Here’s your cheat sheet for Howdy Ho by Electric Bear. This is an unfined, unfiltered, unpasteurised natural beer. As such it is suitable for vegans.
Electric Bear, Howdy Ho / American Brown Ale / 5.1% ABV
Featured in main subscriber box on 8 February 2018.
Serve this beer around 8°C or 9°C; about an hour in the fridge should do it.
As ever, be wary of over-chilling your beer. More chill means less flavour. To learn more read my post on recommended serving temperatures.
Flavours to expect
As with most styles that start with ‘American…’ you can trace its routes back to a style in a European brewing tradition – often English – and then chuck a load of fruity hops on top. More or less.
The brewers describe this beer as “balanced and beyond drinkable”.
There’s smooth malts, caramelised sugar and a healthy helping of grapefruit to finish.
Electric Bear mention that they’ve used “all the citrusy American ‘C’ hops” in this beer. What this means is:
- Cascade: lychees, floral, grapefruit
- Chinook: grapefruit, citrus, pine
- Citra: mango, tropical fruit, lime
The malts used were pale malt, Cara medium, Cara blond, chocolate, Special B, Oats, and torrified wheat.
‘What is torrified wheat?’, you may be wondering. It’s wheat that’s been ‘popped’, much in the same way as popcorn but without the addition of salt, butter, and a massive financial mark-up.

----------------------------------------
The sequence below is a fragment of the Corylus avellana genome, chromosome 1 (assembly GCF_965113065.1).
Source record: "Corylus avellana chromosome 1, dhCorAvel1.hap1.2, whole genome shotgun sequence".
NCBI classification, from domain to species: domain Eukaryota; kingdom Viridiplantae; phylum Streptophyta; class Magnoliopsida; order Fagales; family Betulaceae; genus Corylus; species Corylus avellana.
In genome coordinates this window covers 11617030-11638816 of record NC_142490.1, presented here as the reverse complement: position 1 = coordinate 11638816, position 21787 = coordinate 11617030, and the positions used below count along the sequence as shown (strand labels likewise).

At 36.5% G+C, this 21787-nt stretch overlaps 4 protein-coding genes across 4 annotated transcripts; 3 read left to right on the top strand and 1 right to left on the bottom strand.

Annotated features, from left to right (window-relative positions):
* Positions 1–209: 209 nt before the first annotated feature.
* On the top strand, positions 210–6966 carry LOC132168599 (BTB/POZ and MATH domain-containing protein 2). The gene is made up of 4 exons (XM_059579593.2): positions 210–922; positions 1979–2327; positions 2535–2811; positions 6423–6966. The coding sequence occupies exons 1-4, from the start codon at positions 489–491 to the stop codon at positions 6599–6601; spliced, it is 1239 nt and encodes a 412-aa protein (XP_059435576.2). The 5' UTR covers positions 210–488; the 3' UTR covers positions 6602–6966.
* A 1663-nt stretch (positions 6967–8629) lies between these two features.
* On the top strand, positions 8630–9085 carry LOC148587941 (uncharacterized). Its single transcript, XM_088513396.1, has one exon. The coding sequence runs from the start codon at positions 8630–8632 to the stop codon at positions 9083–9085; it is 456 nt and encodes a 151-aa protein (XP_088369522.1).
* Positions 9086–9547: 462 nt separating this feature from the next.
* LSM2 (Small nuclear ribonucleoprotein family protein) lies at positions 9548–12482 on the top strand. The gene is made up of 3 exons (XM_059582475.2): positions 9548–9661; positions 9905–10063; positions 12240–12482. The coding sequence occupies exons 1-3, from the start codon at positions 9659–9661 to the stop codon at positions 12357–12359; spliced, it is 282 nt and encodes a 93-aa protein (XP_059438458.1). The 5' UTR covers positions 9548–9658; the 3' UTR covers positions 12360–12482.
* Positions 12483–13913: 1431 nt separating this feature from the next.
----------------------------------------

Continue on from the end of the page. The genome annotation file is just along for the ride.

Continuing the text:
The torrification process exposes the wheat’s internal structure, allowing for rapid hydration. This gives enzymes easy access to the starches and proteins contained within the grain. It’s often used by brewers to add body and head to their beers.
Want more torrification information? Just follow this link to geek out on further detail (and I mean detail).
Nuttiness of the brown ale style can match very well with the nut notes of some hard cheeses like Gouda or a young Comté. This can go from nutty to roasty, so grilled red meats should also work very well. We may have a steak ‘n’ ale pie situation here. Lamb, duck, and pork should all work well. For vegetables look towards mushrooms, beans, even caramelised onions.
And, apparently, pear fritters. Is that a thing?
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